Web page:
The BBC has also raised the distress and difficulties for such families split from elderly parents after bereavement, or in need of terminal or end of life care from the family, alongside the need for safe and caring family environments for those with dementia or other vulnerabilities.

The lives and service of many professional health and care staff have been disrupted as they have rushed multiple times in emergencies to look after their parents, (they were unable to even do so during the pandemic, and the parents of many died alone). Their contributions to the communities here are heralded but there has been no effort to review the Rules.

There is an inherent unfairness in the expectation that familial care can be delivered remotely or by multiple trips to the elderly abroad, and these elderly groups are being denied fundamental rights to psychological and physical wellbeing, and the right to be cared for unto death, and within the fabric of their nuclear family.

The appeals that follow under the Rules are often traumatising over the long waits for the hearings. The Refusals are often based on spurious reasons, and often do not refer to the socio-care or medical evidence. 

The Court of Appeal in Mukarkar v Secretary of State for the Home Department [2006] EWCA Civ 1045 stressed that the needs of elderly dependants should be given more culturally sensitive consideration., and that an elderly Appellant is entitled to respect for family and private life  and removal of an elderly man was not proportionate to the legitimate end sought to be achieved under Article 8 (2). In Mukarkar, the Court of Appeal held the removal of an elderly man from a caring family was a disproportionate interference, and breach of Article 8 and Article 3:                                                                                                                                            

“[T]he appellant’s need is not for particular treatment, or hospital care, but for “permanent and constant home help… The availability of medical care (public or private) was no substitute for the ordinary expectation that an elderly and ailing parent would be looked after by his family, and that the ability to do that was an important part of family life for both the carers and the cared-for”

In Britcits v The Secretary of State for the Home Department [2017] EWCA Civ 368, such compassionate regard was acknowledged:

“76. Thirdly, for the reasons I have given the appellant has not established that the conditions for entry and right to remain for ADRs under the new ADR Rules are incapable of practical fulfilment in virtually all cases for parents, let alone for all the categories of ADRs entitled to apply, whose family life engages Article 8. In particular, rejection on the basis of the availability of adequate care in the ADR’s home country turns upon whether the care which is available is reasonable for the ADR to receive and of the level required for that applicant. Contrary to the submission of the appellant, those considerations are capable, with appropriate evidence, of embracing the psychological and emotional needs of elderly parents. “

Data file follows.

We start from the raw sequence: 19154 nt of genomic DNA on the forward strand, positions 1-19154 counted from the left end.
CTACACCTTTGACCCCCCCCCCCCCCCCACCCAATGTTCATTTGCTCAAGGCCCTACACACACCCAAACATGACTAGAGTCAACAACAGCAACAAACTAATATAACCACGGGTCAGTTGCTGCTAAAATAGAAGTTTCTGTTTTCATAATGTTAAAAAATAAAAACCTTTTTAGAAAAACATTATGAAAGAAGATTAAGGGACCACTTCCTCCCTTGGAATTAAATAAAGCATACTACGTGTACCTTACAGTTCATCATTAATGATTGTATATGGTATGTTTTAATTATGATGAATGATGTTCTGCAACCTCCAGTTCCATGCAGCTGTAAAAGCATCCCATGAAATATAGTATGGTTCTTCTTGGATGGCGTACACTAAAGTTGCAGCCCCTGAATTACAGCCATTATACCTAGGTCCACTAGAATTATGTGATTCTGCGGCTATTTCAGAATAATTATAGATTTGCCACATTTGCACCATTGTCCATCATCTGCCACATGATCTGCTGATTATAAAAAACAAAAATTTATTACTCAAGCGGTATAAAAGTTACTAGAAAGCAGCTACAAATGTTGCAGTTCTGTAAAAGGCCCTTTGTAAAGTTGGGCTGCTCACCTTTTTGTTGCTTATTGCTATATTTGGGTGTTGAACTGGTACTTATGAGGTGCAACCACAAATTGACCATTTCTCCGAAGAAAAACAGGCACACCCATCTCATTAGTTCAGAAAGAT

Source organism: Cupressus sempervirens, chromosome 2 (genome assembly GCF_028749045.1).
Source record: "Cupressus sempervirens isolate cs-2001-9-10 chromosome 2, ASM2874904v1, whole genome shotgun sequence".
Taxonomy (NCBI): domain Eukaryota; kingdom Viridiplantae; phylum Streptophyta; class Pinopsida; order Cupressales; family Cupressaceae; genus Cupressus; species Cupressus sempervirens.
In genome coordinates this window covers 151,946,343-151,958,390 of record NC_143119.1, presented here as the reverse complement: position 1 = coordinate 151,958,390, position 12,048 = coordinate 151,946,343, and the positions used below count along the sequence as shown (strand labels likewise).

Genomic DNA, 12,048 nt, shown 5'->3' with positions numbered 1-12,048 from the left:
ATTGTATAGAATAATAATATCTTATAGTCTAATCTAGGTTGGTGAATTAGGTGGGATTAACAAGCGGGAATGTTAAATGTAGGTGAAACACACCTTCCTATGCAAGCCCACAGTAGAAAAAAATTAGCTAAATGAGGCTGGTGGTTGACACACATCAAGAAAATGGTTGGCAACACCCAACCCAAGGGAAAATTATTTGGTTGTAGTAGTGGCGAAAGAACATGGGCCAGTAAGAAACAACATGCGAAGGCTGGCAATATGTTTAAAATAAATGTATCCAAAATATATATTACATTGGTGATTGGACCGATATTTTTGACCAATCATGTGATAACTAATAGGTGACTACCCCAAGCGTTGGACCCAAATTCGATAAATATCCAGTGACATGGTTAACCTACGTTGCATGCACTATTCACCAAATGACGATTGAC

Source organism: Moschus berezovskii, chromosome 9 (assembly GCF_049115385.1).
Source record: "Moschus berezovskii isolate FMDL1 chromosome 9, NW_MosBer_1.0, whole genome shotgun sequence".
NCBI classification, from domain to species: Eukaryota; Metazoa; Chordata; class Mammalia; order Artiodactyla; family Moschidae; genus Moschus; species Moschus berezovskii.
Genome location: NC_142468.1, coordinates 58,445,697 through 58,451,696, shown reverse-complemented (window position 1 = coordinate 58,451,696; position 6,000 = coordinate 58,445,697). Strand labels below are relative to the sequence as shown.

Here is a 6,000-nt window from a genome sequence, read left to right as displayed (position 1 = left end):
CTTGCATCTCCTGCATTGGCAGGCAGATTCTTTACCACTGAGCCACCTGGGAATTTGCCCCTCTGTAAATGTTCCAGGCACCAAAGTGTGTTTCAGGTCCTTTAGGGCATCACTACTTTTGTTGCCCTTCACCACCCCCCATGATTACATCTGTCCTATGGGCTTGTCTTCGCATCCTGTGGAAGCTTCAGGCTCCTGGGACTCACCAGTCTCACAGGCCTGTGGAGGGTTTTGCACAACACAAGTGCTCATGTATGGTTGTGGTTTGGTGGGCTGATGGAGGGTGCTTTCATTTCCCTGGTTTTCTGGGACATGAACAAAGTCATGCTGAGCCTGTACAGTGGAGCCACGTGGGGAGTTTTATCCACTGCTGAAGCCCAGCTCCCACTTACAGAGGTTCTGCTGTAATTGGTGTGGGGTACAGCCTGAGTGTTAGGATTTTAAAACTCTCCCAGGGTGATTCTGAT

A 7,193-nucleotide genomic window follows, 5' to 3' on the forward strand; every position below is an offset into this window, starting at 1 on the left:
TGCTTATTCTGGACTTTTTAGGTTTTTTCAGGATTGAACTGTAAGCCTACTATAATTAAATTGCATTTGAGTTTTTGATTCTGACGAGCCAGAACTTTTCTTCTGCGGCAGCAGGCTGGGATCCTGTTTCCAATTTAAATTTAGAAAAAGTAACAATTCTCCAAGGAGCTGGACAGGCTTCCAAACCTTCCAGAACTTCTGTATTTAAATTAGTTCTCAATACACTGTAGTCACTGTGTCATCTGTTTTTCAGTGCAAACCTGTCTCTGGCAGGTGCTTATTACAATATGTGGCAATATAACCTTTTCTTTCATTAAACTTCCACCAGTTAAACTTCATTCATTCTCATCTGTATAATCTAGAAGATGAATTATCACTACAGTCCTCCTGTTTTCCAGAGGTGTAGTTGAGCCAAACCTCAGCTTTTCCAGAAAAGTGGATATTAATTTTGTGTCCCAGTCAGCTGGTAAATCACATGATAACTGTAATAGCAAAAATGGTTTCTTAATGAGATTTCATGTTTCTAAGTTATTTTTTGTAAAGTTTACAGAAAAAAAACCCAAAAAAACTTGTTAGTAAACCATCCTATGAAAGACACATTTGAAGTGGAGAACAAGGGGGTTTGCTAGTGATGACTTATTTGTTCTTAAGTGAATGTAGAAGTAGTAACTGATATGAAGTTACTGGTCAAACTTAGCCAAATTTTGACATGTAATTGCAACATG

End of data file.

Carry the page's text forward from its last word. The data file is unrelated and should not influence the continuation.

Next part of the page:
Finally, it is arguable as per Ainte (material deprivation, Art 3, AM) (Zimbabwe) [2021] UKUT 203 (IAC) that an elderly person without dependable care might struggle to properly access medical services and hence fail to benefit from treatment abroad, and such unmet needs might arguably breach Article 3.

Ten years after they were introduced, a proper review of the Adult Dependent Relative rules is overdue. Misplaced and over-stated financial costs and immigration ‘concerns’ have for too long led policy makers to disregard the human, social and economic cost of this policy. The House of Lords Justice and Home Affairs Committee is currently gathering evidence for an inquiry into the impact of all of the family immigration rules. Written submissions are due by 15 September 2022 and anyone can write in and contribute their views on any or all of the questions.

There’s lots wrong with our asylum, immigration and citizenship laws. If you want to be properly informed, check out my book Welcome to Britain, now available in paperback.

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Usha Sood

Usha Sood is the head of Trent Chambers in Nottingham. Called to the Bar in 1974, she has been practising law since 1990. She was also an academic career as Senior Lecturer in Law at Nottingham Trent University.